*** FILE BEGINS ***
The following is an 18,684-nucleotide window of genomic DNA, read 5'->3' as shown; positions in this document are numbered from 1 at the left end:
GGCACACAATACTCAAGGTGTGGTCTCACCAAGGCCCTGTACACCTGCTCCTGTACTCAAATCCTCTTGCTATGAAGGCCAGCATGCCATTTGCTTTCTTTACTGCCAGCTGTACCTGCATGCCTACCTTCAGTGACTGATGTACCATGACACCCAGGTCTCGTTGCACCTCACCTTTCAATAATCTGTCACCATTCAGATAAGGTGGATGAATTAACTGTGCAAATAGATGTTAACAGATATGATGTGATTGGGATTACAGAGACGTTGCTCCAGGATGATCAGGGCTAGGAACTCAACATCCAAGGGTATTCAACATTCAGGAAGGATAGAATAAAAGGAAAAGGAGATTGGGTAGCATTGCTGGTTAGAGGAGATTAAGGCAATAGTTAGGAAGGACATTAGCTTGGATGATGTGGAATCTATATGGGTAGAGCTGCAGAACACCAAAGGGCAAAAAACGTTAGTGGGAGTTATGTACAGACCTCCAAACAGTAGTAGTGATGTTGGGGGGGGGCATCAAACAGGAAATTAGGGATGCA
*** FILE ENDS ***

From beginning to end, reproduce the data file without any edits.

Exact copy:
The following is an 18,684-nucleotide window of genomic DNA, read 5'->3' as shown; positions in this document are numbered from 1 at the left end:
GGCACACAATACTCAAGGTGTGGTCTCACCAAGGCCCTGTACACCTGCTCCTGTACTCAAATCCTCTTGCTATGAAGGCCAGCATGCCATTTGCTTTCTTTACTGCCAGCTGTACCTGCATGCCTACCTTCAGTGACTGATGTACCATGACACCCAGGTCTCGTTGCACCTCACCTTTCAATAATCTGTCACCATTCAGATAAGGTGGATGAATTAACTGTGCAAATAGATGTTAACAGATATGATGTGATTGGGATTACAGAGACGTTGCTCCAGGATGATCAGGGCTAGGAACTCAACATCCAAGGGTATTCAACATTCAGGAAGGATAGAATAAAAGGAAAAGGAGATTGGGTAGCATTGCTGGTTAGAGGAGATTAAGGCAATAGTTAGGAAGGACATTAGCTTGGATGATGTGGAATCTATATGGGTAGAGCTGCAGAACACCAAAGGGCAAAAAACGTTAGTGGGAGTTATGTACAGACCTCCAAACAGTAGTAGTGATGTTGGGGGGGGGCATCAAACAGGAAATTAGGGATGCA